Introducing Existentialism and Phenomenology


The course offers an introduction to a few of the most important philosophers of the Continental European tradition and, more specifically, of existentialism and phenomenology. It examines keys texts of philosophers such as Heidegger, Sartre, de Beauvoir and Merleau-Ponty.

During the course we focus on a close reading of selected primary sources, and explore how the material studied may connect with our lived experiences of ourselves, our being in the world and with other people in our day-to-day existence.

Programme details

Courses starts: 21 Apr 2023

Week 0: Course Orientation

Week 1:  Introduction. Heidegger's Question of Being and Human Existence

Week 2:  Heidegger on Existential World

Week 3:  Heidegger on Moods

Week 4:  Sartre on Bad Faith

Week 5:  Sartre: the Others' Look

Week 6:  Merleau-Ponty's Phenomenology of Perception

Week 7:  Merleau-Ponty on the Lived Body

Week 8:  Simone de Beauvoir: What is a Woman?

Week 9:  De Beauvoir on Woman's Situation

Week 10:  Review and Conclusions 


Students who register for CATS points will receive a Record of CATS points on successful completion of their course assessment.

To earn credit (CATS points) you will need to register and pay an additional £10 fee per course. You can do this by ticking the relevant box at the bottom of the enrolment form or when enrolling online.

Coursework is an integral part of all weekly classes and everyone enrolled will be expected to do coursework in order to benefit fully from the course. Only those who have registered for credit will be awarded CATS points for completing work at the required standard.

Students who do not register for CATS points during the enrolment process can either register for CATS points prior to the start of their course or retrospectively from the January 1st after the current full academic year has been completed. If you are enrolled on the Certificate of Higher Education you need to indicate this on the enrolment form but there is no additional registration fee.


Description Costs
Course Fee £238.00
Take this course for CATS points £10.00


Dr Roxana Baiasu

Apart from being a Philosophy tutor of the Department for Continuing Education, Roxana is also a Lecturer in Philosophy at Stanford University in Oxford, and Associate Member of the Philosophy Faculty, Oxford University.  Prior to this she was a lecturer at the Universities of Vienna and Leeds, and a Leverhulme Fellow at Sussex University. She is writing in the areas of European Post-Kantian metaphysics and epistemology, phenomenology of illness, vulnerability and wellbeing, and feminist philosophy. She edited (with G. Bird and A.W. Moore) Contemporary Kantian Metaphysics Today: New Essays on Time and Space (Palgrave Macmillan, 2012), and published in, among others, The Southern Journal of PhilosophyIJPSResearch in Phenomenology and Sophia.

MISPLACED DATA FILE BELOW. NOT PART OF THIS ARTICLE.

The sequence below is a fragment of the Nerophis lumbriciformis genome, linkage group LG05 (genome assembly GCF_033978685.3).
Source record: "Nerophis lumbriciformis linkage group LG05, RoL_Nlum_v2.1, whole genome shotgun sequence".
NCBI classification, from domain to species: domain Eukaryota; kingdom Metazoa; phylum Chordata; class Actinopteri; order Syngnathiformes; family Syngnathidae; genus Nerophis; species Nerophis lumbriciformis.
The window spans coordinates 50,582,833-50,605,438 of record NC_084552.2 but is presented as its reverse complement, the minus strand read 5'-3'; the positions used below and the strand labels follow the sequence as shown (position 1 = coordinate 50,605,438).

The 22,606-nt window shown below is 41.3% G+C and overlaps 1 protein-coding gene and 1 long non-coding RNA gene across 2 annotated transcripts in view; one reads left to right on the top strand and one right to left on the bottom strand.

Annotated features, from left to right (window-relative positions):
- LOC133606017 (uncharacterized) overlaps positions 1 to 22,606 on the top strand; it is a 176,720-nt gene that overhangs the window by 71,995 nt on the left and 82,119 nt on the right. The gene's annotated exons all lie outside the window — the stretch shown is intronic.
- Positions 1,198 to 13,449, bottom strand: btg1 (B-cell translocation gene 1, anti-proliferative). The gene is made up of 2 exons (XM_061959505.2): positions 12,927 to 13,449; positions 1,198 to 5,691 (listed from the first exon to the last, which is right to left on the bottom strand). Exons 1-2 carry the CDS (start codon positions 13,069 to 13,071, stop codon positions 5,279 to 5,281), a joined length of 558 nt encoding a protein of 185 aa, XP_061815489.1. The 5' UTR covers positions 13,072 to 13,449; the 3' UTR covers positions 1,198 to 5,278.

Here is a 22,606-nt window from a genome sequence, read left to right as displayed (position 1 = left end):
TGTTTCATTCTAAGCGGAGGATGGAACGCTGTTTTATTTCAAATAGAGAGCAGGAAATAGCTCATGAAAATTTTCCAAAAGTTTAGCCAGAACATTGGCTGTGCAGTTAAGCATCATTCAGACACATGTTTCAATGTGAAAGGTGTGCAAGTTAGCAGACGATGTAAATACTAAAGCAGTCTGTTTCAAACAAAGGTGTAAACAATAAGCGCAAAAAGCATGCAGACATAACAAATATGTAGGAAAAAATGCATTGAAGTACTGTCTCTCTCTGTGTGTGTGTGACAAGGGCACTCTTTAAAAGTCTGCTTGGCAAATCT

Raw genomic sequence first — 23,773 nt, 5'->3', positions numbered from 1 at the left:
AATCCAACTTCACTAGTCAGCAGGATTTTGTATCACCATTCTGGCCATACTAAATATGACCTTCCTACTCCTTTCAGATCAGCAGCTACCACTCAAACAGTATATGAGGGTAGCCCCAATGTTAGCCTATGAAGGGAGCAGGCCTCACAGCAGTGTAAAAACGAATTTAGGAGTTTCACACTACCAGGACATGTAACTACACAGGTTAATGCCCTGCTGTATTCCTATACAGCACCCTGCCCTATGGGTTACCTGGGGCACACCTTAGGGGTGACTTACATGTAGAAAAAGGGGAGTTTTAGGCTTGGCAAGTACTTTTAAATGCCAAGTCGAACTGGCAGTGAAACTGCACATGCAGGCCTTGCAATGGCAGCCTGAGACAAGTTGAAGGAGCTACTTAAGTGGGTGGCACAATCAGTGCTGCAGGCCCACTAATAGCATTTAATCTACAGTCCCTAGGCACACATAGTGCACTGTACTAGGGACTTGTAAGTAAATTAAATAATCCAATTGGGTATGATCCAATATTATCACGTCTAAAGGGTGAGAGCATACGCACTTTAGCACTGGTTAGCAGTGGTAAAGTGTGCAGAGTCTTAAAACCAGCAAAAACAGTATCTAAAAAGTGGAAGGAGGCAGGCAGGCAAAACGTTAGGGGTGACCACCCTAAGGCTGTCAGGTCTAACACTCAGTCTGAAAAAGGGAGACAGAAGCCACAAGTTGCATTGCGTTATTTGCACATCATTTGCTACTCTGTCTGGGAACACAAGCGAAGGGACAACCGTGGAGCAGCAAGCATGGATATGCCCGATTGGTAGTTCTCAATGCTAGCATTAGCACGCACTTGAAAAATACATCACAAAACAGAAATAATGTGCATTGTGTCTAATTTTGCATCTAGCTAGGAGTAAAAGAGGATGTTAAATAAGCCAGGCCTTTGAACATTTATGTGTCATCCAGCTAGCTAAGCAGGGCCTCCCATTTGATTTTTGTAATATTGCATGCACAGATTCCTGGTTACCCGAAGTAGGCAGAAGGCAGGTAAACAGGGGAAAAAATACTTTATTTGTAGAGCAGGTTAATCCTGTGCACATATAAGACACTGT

Course aims

1. To introduce students to core issues in the tradition of existentialism and phenomenology. 

2. To develop an understanding of some of the key discussions in this tradition. 

3. To study certain texts dealing with fundamental issues concerning our existence and lived experience.

4. To critically engage with the material studied during the course. 

5. To encourage students to think philosophically about their own lived experiences.

6. To develop an awareness of how existentialist and phenomenological analysis can contribute to our understanding of ourselves and the social world around us.

Course Objectives

By the end of the module students should be able to engage with, and critically examine a selection of texts from the existentialist tradition, and to apply this understanding to the interpretation of various aspects of lived experience of the world.

Teaching methods

Powerpoint, interactive presentations leaving plenty of space for questions and discussion. Students will be asked to read set texts in preparation for each session.

Learning outcomes

By the end of the course students will be expected to:

1. be familiar with and understand some of the most important and influential philosophical texts and views in the existentialist tradition;

2. be able to explain and evaluate these views;

3. be able to present orally and in writing an argument supporting or criticising these views.

Assessment methods

Either one long essay of 1,500 words to be produced at the end of the course,

or two 750 word essays (one to be produced by the end of week 5, and the second by the end of the course).

Alternatively, students could choose to give a presentation (and provide notes of 1,000 words).

Students must submit a completed Declaration of Authorship form at the end of term when submitting your final piece of work. CATS points cannot be awarded without the aforementioned form - Declaration of Authorship form


We will close for enrolments 7 days prior to the start date to allow us to complete the course set up. We will email you at that time (7 days before the course begins) with further information and joining instructions. As always, students will want to check spam and junk folders during this period to ensure that these emails are received.

To earn credit (CATS points) for your course you will need to register and pay an additional £10 fee per course. You can do this by ticking the relevant box at the bottom of the enrolment form or when enrolling online.

Please use the 'Book' or 'Apply' button on this page. Alternatively, please complete an application form.

Level and demands

Most of the Department's weekly classes have 10 or 20 CATS points assigned to them. 10 CATS points at FHEQ Level 4 usually consist of ten 2-hour sessions. 20 CATS points at FHEQ Level 4 usually consist of twenty 2-hour sessions. It is expected that, for every 2 hours of tuition you are given, you will engage in eight hours of private study.

Credit Accumulation and Transfer Scheme (CATS)